A lawsuit created a precedent that people may not have the rights to depict the tattoos on their body.
A Texas-based nonprofit organization is suing a group of tattoo artists for illegally adding tattoo designs to their clients’ bodies. Last year the law firm filed a lawsuit against two of the artists. (Read here and here)
Now, because the lawsuit is about more than just the alleged crimes, the attorneys are seeking more than $50 million in damages.
The nonprofit group that filed the lawsuit is the Association for the Freedom of Independent Media (AFIM), a non-profit organization dedicated to “protecting consumers against the sale and distribution of false and pirated advertising,” according to the organization’s website.
So how is a non-profit organization supposed to represent the rights of tattoo artists? What is AFIM really protecting consumers from?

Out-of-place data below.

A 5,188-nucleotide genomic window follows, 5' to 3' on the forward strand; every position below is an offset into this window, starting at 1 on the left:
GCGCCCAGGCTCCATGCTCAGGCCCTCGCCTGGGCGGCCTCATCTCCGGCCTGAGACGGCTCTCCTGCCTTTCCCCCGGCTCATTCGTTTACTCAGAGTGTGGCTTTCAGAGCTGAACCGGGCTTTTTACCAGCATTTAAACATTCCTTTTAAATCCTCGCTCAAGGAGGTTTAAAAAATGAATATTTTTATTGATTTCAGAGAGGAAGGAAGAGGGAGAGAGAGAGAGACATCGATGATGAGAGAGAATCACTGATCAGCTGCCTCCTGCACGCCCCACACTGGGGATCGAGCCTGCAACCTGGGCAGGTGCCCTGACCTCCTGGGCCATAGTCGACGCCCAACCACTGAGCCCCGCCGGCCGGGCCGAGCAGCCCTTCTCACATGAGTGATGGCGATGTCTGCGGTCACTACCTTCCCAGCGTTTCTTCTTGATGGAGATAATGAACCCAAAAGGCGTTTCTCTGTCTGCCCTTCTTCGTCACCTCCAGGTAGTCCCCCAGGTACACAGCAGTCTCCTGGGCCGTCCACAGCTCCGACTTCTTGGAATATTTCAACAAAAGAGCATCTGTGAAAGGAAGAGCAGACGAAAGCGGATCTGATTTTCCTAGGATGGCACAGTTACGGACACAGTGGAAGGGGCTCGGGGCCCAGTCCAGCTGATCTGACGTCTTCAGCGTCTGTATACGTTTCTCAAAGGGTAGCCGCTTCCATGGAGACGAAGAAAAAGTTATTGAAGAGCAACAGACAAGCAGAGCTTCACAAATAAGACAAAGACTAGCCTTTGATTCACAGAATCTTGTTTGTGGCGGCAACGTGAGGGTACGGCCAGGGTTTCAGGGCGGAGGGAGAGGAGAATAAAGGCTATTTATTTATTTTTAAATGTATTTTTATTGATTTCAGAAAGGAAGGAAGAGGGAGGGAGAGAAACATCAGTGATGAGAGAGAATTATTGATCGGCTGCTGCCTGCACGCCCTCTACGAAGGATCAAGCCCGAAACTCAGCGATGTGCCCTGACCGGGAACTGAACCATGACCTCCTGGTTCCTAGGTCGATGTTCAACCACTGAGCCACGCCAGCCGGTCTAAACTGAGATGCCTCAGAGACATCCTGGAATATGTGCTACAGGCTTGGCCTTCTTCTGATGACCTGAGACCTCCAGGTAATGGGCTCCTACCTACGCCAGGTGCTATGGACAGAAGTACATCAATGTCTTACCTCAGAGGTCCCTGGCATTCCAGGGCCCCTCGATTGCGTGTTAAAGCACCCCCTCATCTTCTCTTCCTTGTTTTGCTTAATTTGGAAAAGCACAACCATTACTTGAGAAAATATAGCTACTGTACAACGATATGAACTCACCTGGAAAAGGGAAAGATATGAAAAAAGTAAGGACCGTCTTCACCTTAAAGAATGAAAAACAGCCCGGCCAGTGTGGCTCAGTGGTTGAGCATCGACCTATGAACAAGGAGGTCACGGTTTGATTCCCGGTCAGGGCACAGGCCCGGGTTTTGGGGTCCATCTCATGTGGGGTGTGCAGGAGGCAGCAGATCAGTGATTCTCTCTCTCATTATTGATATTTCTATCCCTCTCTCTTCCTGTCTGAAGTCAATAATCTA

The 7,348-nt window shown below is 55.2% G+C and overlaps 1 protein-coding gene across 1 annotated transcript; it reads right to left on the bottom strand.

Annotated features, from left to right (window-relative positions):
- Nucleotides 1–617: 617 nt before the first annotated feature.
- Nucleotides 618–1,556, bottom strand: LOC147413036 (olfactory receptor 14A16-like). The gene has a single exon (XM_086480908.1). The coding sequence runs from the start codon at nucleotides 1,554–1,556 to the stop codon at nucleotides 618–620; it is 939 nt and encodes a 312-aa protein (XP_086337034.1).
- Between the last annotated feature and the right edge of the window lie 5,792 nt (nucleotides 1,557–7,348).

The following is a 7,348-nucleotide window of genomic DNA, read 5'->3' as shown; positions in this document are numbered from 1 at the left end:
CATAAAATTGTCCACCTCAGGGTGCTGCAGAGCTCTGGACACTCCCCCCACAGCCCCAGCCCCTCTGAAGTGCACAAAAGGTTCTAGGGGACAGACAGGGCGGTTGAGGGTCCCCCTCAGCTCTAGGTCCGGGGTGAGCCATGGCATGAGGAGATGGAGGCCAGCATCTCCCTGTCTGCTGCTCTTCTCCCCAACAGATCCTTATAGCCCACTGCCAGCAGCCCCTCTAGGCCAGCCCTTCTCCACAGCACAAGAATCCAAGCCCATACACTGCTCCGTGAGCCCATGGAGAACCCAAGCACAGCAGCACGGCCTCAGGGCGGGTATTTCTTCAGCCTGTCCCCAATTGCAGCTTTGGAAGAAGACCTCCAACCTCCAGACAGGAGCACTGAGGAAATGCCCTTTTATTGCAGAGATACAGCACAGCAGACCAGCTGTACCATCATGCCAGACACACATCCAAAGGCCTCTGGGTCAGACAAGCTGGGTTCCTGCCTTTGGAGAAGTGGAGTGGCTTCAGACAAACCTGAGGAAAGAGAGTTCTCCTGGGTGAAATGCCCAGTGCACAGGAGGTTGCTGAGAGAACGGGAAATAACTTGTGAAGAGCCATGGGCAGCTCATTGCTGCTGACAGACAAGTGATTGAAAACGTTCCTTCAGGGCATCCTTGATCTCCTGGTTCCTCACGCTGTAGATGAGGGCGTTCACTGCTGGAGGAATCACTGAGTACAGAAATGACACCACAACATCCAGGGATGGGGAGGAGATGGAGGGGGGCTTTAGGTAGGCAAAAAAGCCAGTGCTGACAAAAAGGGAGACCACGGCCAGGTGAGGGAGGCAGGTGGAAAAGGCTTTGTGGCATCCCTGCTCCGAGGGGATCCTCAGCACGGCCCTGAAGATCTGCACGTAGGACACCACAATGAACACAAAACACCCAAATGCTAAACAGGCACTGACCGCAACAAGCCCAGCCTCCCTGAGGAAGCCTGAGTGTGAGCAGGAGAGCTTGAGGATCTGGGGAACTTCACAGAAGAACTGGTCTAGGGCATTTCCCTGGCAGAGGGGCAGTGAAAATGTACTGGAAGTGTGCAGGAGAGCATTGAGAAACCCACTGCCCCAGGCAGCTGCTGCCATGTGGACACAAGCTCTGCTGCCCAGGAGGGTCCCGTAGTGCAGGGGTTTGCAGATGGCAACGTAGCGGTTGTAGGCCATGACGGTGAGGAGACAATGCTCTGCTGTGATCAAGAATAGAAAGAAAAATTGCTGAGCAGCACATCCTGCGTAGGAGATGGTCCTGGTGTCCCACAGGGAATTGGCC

According to a letter from the Attorney General’s office to AFIM that the group sent to media outlets on April 7 regarding the lawsuit against tattoo artists, the nonprofit represents three types of artists that may be affected by the lawsuit.
The Attorney General’s letter also notes that one of the plaintiffs in the lawsuit, Robert “Buddy” Russell, has received a cease and desist order from the Attorney General’s office based on the same lawsuit.
The letter does not state that tattoo artists are protected from lawsuits by the Attorney General’s office.
The letter reads, “It is important that you know that AFIM has obtained judgments against four of the defendants in this case — that AFIM has obtained judgments against four of the defendants in this case,” according to the letter.
However, in the lawsuit, the Attorney General’s office says that AFIM is the wrong party to bring the law suit against tattoo artists.
In the lawsuit, filed on Tuesday, April 11, the Attorney General’s office says that the case concerns the sale and distribution of false advertising.
The Attorney General’s letter also states that the organization is only claiming the right to “enforce” laws that protect the public.
“AFIM cannot assert any type of individual rights to protect the individual artist or, in the case of a tattoo parlor, the individual customer,” according to the letter.
AFIM’s statement released to the